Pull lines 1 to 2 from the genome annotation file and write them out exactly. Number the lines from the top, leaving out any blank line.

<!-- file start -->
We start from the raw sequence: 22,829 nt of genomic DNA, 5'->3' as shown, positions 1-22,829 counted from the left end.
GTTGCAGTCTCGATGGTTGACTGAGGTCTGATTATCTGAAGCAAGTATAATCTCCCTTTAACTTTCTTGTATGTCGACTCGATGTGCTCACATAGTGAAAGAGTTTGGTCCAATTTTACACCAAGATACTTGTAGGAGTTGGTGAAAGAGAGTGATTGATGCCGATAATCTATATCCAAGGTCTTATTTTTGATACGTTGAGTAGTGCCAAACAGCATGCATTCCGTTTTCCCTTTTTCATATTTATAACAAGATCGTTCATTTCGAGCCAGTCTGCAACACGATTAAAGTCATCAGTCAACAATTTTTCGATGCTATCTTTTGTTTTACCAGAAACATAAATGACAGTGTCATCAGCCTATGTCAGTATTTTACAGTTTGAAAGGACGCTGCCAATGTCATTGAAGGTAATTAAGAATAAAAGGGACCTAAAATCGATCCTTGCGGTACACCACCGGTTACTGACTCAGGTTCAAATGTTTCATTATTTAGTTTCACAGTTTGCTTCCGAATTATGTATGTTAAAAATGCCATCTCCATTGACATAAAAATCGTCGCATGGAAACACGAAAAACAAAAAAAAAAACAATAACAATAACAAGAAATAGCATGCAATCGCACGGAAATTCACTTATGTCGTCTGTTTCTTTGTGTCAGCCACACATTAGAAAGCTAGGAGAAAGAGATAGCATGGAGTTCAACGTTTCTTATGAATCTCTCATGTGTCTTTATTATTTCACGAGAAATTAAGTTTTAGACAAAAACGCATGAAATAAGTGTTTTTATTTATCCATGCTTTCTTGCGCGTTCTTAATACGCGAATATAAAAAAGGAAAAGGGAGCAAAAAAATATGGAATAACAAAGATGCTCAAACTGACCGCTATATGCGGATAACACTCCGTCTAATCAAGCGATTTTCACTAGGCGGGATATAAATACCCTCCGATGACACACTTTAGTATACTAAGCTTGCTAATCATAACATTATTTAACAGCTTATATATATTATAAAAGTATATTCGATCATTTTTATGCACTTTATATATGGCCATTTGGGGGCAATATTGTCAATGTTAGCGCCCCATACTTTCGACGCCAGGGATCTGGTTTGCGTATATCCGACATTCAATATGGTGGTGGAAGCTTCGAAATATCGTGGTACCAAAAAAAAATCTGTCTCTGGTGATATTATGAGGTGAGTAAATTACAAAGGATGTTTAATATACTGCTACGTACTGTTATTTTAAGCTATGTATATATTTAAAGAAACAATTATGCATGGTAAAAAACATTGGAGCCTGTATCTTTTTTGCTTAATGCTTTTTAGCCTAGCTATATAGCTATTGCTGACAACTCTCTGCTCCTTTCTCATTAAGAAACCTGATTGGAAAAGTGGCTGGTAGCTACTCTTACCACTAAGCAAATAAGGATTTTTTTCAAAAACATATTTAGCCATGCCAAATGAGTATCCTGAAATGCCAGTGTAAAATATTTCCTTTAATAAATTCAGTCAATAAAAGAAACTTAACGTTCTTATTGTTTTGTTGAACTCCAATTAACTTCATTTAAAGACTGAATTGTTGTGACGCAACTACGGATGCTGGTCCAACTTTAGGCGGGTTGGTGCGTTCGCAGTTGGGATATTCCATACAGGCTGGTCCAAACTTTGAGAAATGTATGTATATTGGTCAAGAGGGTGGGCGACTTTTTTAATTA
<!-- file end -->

We start from the raw sequence: 22,829 nt of genomic DNA, 5'->3' as shown, positions 1-22,829 counted from the left end.
GTTGCAGTCTCGATGGTTGACTGAGGTCTGATTATCTGAAGCAAGTATAATCTCCCTTTAACTTTCTTGTATGTCGACTCGATGTGCTCACATAGTGAAAGAGTTTGGTCCAATTTTACACCAAGATACTTGTAGGAGTTGGTGAAAGAGAGTGATTGATGCCGATAATCTATATCCAAGGTCTTATTTTTGATACGTTGAGTAGTGCCAAACAGCATGCATTCCGTTTTCCCTTTTTCATATTTATAACAAGATCGTTCATTTCGAGCCAGTCTGCAACACGATTAAAGTCATCAGTCAACAATTTTTCGATGCTATCTTTTGTTTTACCAGAAACATAAATGACAGTGTCATCAGCCTATGTCAGTATTTTACAGTTTGAAAGGACGCTGCCAATGTCATTGAAGGTAATTAAGAATAAAAGGGACCTAAAATCGATCCTTGCGGTACACCACCGGTTACTGACTCAGGTTCAAATGTTTCATTATTTAGTTTCACAGTTTGCTTCCGAATTATGTATGTTAAAAATGCCATCTCCATTGACATAAAAATCGTCGCATGGAAACACGAAAAACAAAAAAAAAAACAATAACAATAACAAGAAATAGCATGCAATCGCACGGAAATTCACTTATGTCGTCTGTTTCTTTGTGTCAGCCACACATTAGAAAGCTAGGAGAAAGAGATAGCATGGAGTTCAACGTTTCTTATGAATCTCTCATGTGTCTTTATTATTTCACGAGAAATTAAGTTTTAGACAAAAACGCATGAAATAAGTGTTTTTATTTATCCATGCTTTCTTGCGCGTTCTTAATACGCGAATATAAAAAAGGAAAAGGGAGCAAAAAAATATGGAATAACAAAGATGCTCAAACTGACCGCTATATGCGGATAACACTCCGTCTAATCAAGCGATTTTCACTAGGCGGGATATAAATACCCTCCGATGACACACTTTAGTATACTAAGCTTGCTAATCATAACATTATTTAACAGCTTATATATATTATAAAAGTATATTCGATCATTTTTATGCACTTTATATATGGCCATTTGGGGGCAATATTGTCAATGTTAGCGCCCCATACTTTCGACGCCAGGGATCTGGTTTGCGTATATCCGACATTCAATATGGTGGTGGAAGCTTCGAAATATCGTGGTACCAAAAAAAAATCTGTCTCTGGTGATATTATGAGGTGAGTAAATTACAAAGGATGTTTAATATACTGCTACGTACTGTTATTTTAAGCTATGTATATATTTAAAGAAACAATTATGCATGGTAAAAAACATTGGAGCCTGTATCTTTTTTGCTTAATGCTTTTTAGCCTAGCTATATAGCTATTGCTGACAACTCTCTGCTCCTTTCTCATTAAGAAACCTGATTGGAAAAGTGGCTGGTAGCTACTCTTACCACTAAGCAAATAAGGATTTTTTTCAAAAACATATTTAGCCATGCCAAATGAGTATCCTGAAATGCCAGTGTAAAATATTTCCTTTAATAAATTCAGTCAATAAAAGAAACTTAACGTTCTTATTGTTTTGTTGAACTCCAATTAACTTCATTTAAAGACTGAATTGTTGTGACGCAACTACGGATGCTGGTCCAACTTTAGGCGGGTTGGTGCGTTCGCAGTTGGGATATTCCATACAGGCTGGTCCAAACTTTGAGAAATGTATGTATATTGGTCAAGAGGGTGGGCGACTTTTTTAATTA